Mother Nature is a powerful entity. To some, she appears in an impersonal, scientific disguise. To others, she is very much a living individual with tastes and preferences, habits and hobbies. But to all, she is a source of inspiration and support. Without the environment that she so carefully creates we would have no air to breathe, no water to drink, no sunshine to bath in nor, indeed, no world within which to pursue the love of one another.

We may not understand all that nature does, but we cannot help but appreciate how vast, powerful and influential her activities are. Whether we take her for granted, live in awestruck appreciation of her strength or actively seek a logical explanation of why she does what she does, we are bound to have a relationship with her. It is the particular quality of this constant relationship that your Venus sign describes.

Do you see yourself as needing to compensate for what nature has seemingly failed to endow you with? Or as overwhelmed by the generous gifts that she has bestowed? Do you see nature as an abundant force, constantly offering to supply whatever you need? Or as a weak, easily corrupted character, in need of sensitive protection? How you feel about the wider world you inhabit speaks volumes about your attitude to other people. If you’re naturally inclined to trust nature, you’ll trust loved ones. If you’re always suspicious that the elements are about to play some nasty trick, you’ll be similarly guarded about giving too much to those close by. In these and a thousand other ways, the links between you and nature are as revealing as any session on a relationship counselor’s couch.

Venus is the second planet from the Sun and the nearest to our own. She is roughly the same size as Earth but, as the planet is covered in clouds of sulphuric acid and has a surface temperature of 460 degrees Celsius, it is hardly the place you would want to go on holiday. Yet even astronomers have to concede that Venus has a bright, compelling beauty that makes you want to run to her. She may be a planet, but she twinkles like a star. She may have no gravitational effect on the human body, but she never fails to pull the heartstrings of any soul whose gaze wanders skyward. Venus’s days may be four months long, but she is the ultimate symbol of nocturnal promise.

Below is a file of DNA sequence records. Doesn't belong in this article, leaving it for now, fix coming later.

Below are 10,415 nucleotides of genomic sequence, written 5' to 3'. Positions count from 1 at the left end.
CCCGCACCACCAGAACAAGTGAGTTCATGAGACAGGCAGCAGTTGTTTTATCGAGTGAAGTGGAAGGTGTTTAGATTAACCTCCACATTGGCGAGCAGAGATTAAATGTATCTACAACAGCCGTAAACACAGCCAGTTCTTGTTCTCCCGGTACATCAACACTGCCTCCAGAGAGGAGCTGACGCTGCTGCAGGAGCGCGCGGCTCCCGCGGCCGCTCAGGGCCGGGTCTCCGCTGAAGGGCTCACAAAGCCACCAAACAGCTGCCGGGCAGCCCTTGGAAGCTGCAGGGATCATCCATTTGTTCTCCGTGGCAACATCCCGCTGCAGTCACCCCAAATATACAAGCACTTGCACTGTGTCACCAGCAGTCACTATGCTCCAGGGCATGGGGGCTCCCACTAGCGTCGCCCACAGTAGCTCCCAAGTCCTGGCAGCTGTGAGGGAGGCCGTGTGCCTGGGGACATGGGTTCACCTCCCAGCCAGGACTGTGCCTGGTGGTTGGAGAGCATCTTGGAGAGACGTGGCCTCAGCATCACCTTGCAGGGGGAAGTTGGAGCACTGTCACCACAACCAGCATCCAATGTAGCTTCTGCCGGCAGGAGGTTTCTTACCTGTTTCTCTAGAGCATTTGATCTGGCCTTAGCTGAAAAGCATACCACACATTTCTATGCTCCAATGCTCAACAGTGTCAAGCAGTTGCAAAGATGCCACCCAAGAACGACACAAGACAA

Those who are only prepared to see Venus as some distant ball of gas and rock can hardly be expected to recognize her power to influence events on Earth. There is, as yet, no satisfactory scientific explanation why Venus or any other planet should do this. But then, love itself is not a scientifically provable phenomenon. To experience it, you have to stop asking what it is and just give yourself over to something you feel to be true.

If you’re going to say that Venus is only a planet, you may as well say that a rainbow is nothing more than an intriguing phenomenon involving the refraction of light. Or that a kiss is only an expression of some primal urge to reproduce the species. Romance defies logical explanation – and so, to some degree, does astrology. But that doesn’t make either of them any less real.

Greek and Roman Mythology

Greek and Roman mythology have many similarities between them. Each type has there own set of Gods and Goddesses, although they were worshiped for similar reasons. The following will explain each God or Goddess and explain how they compare to each other. The King of Gods in Greek Mythology is known as Zeus. Zeus was the ruler of the sky, and had the power to create thunderstorms and lightning as well as earthquakes. He was the child of Cronus and Rhea. As the story goes he was their sixth child, and the father to protect him from being overthrown had eaten the five previous children.